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World Birth Defects Day: “Many Birth Defects, One Voice”

by Public Health Update

By Dr Poonam Khetrapal Singh, WHO Regional Director for South-East Asia

On World Birth Defects Day, WHO and its Member States in the South-East Asia Region and globally are raising their collective voice to increase awareness for all birth defects and improve access to quality care and treatment. In 2019 birth defects accounted for more than 530 000 deaths globally, including more than 117 000 deaths in the Region – around 22% of the global total. They were the third most common cause of child mortality in the Region, and the fourth most common cause of neonatal mortality, constituting 12% of all neonatal deaths.

In addition to mortality, birth defects can cause long term morbidity and disability, which in low- and middle-income countries, can strain health system, social and family resources. In all countries of the Region, WHO will continue to intensify efforts to increase birth defect prevention, surveillance, care and research, accelerating the World Birth Defects Day (WBDD) movement. 

Amid the COVID-19 response, WHO continues to support all countries of the Region to protect, defend and advance progress in all areas of health, including to accelerate reductions of maternal, neonatal and under-five mortality – since 2014, a Flagship Priority. All Member States have in place national action plans to prevent and control birth defects, and have initiated hospital-based birth defects surveillance. Six Member States – Bangladesh, Bhutan, India, Maldives, Myanmar and Nepal – continue to provide high-quality data to a WHO-supported online surveillance database, which by the end of 2021, had registered more than 4 million births, including around 45 000 babies born with birth defects. As part of Region-wide efforts to eliminate measles and rubella by 2023 – another Flagship Priority – all countries of the Region have introduced rubella vaccination of girls, reporting an average 83% coverage. Several Member States now fortify foods such as wheat flour with folic acid, vitamin B-12 and iron, and include interventions for common birth defect management and care within national child health programmes. For the Region to achieve key targets and goals – including a 35% reduction in folic acid-preventable neural tube defects, a 50% reduction in thalassemia births, and to eliminate congenital syphilis – several priorities must be addressed.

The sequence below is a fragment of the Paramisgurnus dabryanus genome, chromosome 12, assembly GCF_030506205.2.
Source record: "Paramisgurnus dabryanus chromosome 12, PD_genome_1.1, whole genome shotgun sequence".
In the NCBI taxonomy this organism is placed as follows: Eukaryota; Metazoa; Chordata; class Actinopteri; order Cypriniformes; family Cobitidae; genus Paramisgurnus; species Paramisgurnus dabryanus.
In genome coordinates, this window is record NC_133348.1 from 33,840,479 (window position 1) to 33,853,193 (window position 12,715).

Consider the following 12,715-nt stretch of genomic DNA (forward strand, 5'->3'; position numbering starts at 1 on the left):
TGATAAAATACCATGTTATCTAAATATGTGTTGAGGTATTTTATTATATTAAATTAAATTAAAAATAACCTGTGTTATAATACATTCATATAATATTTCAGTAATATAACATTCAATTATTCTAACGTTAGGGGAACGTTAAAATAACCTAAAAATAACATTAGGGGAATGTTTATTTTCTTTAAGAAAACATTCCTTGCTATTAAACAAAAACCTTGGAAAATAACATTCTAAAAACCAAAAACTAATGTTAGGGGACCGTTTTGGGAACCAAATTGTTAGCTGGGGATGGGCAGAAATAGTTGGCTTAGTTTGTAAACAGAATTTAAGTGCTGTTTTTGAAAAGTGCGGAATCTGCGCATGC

First, gaps in rubella immunization must be closed, and access to good quality antenatal care improved. Such care should incorporate counselling that encourages pregnant women to avoid unnecessary medications and X-rays, prevent exposure to toxic environmental elements, and avoid harmful products such as tobacco and alcohol.

Second, access to pre-natal screening technologies such as ultrasound must be increased, in addition to clinical and laboratory screening of newborns and infants. Primary health care providers should be trained to support diagnosis and referral, which in most health systems is feasible.

Third, the quality of medical therapy, surgery, rehabilitation and palliative care services must be enhanced, and referral pathways better defined and utlilized. Affected children and their families must have ongoing access to appropriate mental health and psycho-social support services, and be free of stigma and discrimination. Fourth, data collection, monitoring and evaluation must continue to be strengthened, and policies and programmes assessed on an ongoing basis. Equity, efficiency and impact must continue to define all we do.

Our WBDD movement must continue to build. Birth defects are common, costly, and critical. Across the Region, they account for an increasingly large proportion of under-five mortality as other causes continue to decline. Together, we must continue to integrate interventions to increase birth defect prevention, surveillance, care and research across programme areas, accelerating progress towards our Flagship Priorities and “Sustain. Accelerate. Innovate” vision. On World Birth Defects Day, WHO reaffirms its commitment to ensuring every woman and child can survive and thrive, and transform our Region and world.


World Birth Defects Day: Calls for More Prevention, Research and Care for Babies

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